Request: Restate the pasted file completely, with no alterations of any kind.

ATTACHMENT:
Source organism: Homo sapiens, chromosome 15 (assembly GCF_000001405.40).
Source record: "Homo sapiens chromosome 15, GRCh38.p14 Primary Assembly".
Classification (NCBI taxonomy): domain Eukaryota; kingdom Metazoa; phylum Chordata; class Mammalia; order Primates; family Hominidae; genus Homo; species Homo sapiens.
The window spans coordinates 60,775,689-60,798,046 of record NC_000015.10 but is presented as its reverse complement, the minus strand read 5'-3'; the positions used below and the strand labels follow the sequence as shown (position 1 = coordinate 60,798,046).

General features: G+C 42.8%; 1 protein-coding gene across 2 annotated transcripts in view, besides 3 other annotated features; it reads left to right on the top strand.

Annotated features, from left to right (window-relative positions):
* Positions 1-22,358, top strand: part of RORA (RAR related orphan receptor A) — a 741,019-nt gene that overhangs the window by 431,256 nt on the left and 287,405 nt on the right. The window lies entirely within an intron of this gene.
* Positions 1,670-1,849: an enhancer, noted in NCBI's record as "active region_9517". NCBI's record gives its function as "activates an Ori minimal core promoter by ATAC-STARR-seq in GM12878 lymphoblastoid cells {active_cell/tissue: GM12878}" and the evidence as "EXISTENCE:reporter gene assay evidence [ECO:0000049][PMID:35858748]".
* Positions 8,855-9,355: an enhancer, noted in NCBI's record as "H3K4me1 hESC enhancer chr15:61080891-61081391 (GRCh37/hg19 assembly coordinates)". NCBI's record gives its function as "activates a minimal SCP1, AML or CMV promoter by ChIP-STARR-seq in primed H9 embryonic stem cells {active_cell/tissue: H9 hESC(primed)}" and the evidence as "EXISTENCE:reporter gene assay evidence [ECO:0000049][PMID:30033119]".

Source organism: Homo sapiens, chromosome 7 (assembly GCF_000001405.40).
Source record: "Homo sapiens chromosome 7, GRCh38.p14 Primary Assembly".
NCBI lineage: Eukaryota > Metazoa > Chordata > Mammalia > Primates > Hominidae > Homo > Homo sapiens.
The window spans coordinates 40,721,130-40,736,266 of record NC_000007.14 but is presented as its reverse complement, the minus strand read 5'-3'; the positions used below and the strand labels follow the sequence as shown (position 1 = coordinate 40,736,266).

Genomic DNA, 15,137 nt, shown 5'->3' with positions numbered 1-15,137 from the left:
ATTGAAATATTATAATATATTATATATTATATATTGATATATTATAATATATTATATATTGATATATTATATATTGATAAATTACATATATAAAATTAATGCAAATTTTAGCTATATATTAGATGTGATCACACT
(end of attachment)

Source organism: Homo sapiens, chromosome 15 (assembly GCF_000001405.40).
Source record: "Homo sapiens chromosome 15, GRCh38.p14 Primary Assembly".
Classification (NCBI taxonomy): domain Eukaryota; kingdom Metazoa; phylum Chordata; class Mammalia; order Primates; family Hominidae; genus Homo; species Homo sapiens.
The window spans coordinates 60,775,689-60,798,046 of record NC_000015.10 but is presented as its reverse complement, the minus strand read 5'-3'; the positions used below and the strand labels follow the sequence as shown (position 1 = coordinate 60,798,046).

General features: G+C 42.8%; 1 protein-coding gene across 2 annotated transcripts in view, besides 3 other annotated features; it reads left to right on the top strand.

Annotated features, from left to right (window-relative positions):
* Positions 1-22,358, top strand: part of RORA (RAR related orphan receptor A) — a 741,019-nt gene that overhangs the window by 431,256 nt on the left and 287,405 nt on the right. The window lies entirely within an intron of this gene.
* Positions 1,670-1,849: an enhancer, noted in NCBI's record as "active region_9517". NCBI's record gives its function as "activates an Ori minimal core promoter by ATAC-STARR-seq in GM12878 lymphoblastoid cells {active_cell/tissue: GM12878}" and the evidence as "EXISTENCE:reporter gene assay evidence [ECO:0000049][PMID:35858748]".
* Positions 8,855-9,355: an enhancer, noted in NCBI's record as "H3K4me1 hESC enhancer chr15:61080891-61081391 (GRCh37/hg19 assembly coordinates)". NCBI's record gives its function as "activates a minimal SCP1, AML or CMV promoter by ChIP-STARR-seq in primed H9 embryonic stem cells {active_cell/tissue: H9 hESC(primed)}" and the evidence as "EXISTENCE:reporter gene assay evidence [ECO:0000049][PMID:30033119]".

Source organism: Homo sapiens, chromosome 7 (assembly GCF_000001405.40).
Source record: "Homo sapiens chromosome 7, GRCh38.p14 Primary Assembly".
NCBI lineage: Eukaryota > Metazoa > Chordata > Mammalia > Primates > Hominidae > Homo > Homo sapiens.
The window spans coordinates 40,721,130-40,736,266 of record NC_000007.14 but is presented as its reverse complement, the minus strand read 5'-3'; the positions used below and the strand labels follow the sequence as shown (position 1 = coordinate 40,736,266).

Genomic DNA, 15,137 nt, shown 5'->3' with positions numbered 1-15,137 from the left:
ATTGAAATATTATAATATATTATATATTATATATTGATATATTATAATATATTATATATTGATATATTATATATTGATAAATTACATATATAAAATTAATGCAAATTTTAGCTATATATTAGATGTGATCACACT